Jonathan Kellerman has been gathering accolades for quite some
time, even as he is well into his third decade of writing
intelligent, suspenseful works and shows no signs of slowing down.
With each new book, he continues to exceed the standards he sets
for himself since his last. OBSESSION, his latest Alex Delaware
novel, continues this pattern.
Initially, OBSESSION involves Delaware's treatment of Tanya
Bigelow, a 19-year-old who had been seeing the good doctor for over
a decade for her obsessive-compulsive disorder. The reason for
Tanya's return is a deathbed confession made by her aunt and
adoptive mother, Patty, who apparently committed a murder in the
past and urged Tanya to seek Delaware's help. His recollection of
Patty was of a gentle, dedicated woman incapable of such an act.
Nonetheless, he agrees to help Tanya, enlisting the assistance of
the taciturn Milo Sturgis to trace what may be the nonexistent
victim of a crime that never happened.
Kellerman creates a fascinating description of police procedure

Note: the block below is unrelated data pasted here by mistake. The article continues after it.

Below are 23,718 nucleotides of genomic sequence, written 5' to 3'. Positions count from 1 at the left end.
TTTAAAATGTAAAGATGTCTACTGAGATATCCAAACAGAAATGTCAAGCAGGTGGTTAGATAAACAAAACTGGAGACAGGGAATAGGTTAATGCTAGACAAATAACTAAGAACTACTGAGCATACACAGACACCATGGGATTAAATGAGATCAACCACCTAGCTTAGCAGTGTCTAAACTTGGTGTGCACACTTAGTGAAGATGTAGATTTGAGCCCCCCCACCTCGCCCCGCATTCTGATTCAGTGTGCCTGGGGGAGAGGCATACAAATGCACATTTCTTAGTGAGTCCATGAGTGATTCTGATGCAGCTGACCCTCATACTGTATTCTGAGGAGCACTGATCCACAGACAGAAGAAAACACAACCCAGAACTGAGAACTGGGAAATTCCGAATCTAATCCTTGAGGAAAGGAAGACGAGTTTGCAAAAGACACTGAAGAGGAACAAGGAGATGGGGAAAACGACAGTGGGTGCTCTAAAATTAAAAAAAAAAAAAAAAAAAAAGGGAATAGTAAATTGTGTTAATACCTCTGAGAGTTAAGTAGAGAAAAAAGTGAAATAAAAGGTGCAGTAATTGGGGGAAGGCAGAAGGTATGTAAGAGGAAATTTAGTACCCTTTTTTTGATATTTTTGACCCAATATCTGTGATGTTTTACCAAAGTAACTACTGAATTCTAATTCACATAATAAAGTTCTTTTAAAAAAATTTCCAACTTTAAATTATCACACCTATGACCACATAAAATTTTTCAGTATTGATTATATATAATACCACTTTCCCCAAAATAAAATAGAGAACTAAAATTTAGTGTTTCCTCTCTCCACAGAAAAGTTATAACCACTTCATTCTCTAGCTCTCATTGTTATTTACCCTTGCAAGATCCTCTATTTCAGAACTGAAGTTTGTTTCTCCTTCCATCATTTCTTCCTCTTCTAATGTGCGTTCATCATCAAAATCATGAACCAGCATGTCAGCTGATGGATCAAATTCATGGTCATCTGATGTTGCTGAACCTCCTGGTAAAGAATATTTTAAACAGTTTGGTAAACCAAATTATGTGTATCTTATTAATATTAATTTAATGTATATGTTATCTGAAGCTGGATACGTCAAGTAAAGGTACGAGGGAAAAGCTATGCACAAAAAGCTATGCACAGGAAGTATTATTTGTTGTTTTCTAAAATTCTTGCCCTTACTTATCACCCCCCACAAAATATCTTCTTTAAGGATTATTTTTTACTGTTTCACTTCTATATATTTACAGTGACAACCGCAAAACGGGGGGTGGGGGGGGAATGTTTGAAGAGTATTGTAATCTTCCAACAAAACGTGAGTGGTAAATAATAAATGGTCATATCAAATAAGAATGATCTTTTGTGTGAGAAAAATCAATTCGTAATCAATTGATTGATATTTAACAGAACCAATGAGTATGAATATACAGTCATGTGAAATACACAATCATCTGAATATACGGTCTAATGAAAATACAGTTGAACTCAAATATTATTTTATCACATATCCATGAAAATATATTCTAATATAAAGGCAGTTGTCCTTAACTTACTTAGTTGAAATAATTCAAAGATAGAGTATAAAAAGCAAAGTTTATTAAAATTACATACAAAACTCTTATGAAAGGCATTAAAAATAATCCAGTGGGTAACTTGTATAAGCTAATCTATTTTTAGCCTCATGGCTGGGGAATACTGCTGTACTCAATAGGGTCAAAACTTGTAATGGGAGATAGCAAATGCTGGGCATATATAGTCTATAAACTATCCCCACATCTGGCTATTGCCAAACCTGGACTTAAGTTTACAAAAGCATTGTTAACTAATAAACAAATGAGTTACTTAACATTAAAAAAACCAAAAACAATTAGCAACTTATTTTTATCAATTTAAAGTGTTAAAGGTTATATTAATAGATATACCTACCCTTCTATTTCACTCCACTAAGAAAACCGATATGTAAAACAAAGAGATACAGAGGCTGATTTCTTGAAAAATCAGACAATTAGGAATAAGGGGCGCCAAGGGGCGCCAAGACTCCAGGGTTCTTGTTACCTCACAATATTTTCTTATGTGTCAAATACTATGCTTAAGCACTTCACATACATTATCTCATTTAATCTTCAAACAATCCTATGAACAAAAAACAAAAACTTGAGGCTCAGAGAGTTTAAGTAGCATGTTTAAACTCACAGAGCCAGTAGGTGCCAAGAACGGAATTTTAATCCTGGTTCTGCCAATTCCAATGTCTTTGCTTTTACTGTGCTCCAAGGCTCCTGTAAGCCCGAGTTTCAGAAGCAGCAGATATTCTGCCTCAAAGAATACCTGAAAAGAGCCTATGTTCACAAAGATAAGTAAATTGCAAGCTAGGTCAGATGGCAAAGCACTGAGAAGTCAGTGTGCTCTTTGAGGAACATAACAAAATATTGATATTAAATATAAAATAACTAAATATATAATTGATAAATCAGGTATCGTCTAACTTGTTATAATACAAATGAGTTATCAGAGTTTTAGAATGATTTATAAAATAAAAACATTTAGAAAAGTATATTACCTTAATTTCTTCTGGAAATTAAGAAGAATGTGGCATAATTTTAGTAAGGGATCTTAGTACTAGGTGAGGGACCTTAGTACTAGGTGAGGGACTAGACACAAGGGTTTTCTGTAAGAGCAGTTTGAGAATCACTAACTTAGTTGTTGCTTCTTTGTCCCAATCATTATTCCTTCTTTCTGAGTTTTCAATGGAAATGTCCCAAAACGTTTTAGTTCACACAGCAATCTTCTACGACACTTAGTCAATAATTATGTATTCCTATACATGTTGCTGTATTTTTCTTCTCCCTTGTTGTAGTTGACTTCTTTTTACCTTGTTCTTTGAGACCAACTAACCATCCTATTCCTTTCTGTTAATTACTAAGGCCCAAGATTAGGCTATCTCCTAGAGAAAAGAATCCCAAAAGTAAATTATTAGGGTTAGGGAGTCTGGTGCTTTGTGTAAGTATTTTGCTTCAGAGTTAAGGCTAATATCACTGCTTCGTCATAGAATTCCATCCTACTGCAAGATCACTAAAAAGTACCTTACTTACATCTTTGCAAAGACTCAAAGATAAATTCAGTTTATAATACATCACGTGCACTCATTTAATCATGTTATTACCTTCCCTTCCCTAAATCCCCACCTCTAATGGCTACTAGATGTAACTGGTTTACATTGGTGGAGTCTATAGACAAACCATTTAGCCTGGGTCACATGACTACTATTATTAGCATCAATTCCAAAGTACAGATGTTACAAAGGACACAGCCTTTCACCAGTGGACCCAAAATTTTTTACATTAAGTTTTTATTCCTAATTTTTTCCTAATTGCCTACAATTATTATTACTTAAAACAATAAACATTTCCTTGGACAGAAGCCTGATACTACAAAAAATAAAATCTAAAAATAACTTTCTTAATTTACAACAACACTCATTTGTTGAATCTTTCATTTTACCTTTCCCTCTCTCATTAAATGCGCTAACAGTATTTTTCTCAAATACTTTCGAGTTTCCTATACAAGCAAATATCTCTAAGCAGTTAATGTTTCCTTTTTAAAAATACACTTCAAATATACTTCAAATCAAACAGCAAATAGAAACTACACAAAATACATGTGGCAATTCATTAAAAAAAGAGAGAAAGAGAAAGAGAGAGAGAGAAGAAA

while, at the same time, giving readers a new glimpse of the
somewhat rumpled, grumpy but always loyal Sturgis, an L.A. police
detective who happens to be gay. Kellerman chooses to develop and
reveal Sturgis's personality by degrees, making his friendship with
Delaware unlikely for a number of reasons --- haberdashery,
philosophy, worldview --- as opposed to an odd couple scenario
based entirely on gender preference.
It is Sturgis's personality that ultimately carries the reader
through OBSESSION, even as Kellerman tells a fascinating tale of a
deed committed with the best of intentions but that many years
later places an innocent in terrible danger. That same deed,
however, also provides a means by which happiness is achieved, and
Kellerman pulls this together so neatly that one can only marvel at
how it is done.
OBSESSION is good, solid police work --- performed in large part by
a new and interesting character in the Delaware mythos --- that
leads to the book's conclusion and to the ultimate answer as to how
the acts of the past can affect the affairs of the present in ways
that can never be predicted or planned ahead.
Reportedly, Kellerman has plotted enough Delaware novels to keep
him writing for a very long time. Based on the strength of
OBSESSION and what has gone before, I hope I'm still around to read
Reviewed by Joe Hartlaub on January 13, 2011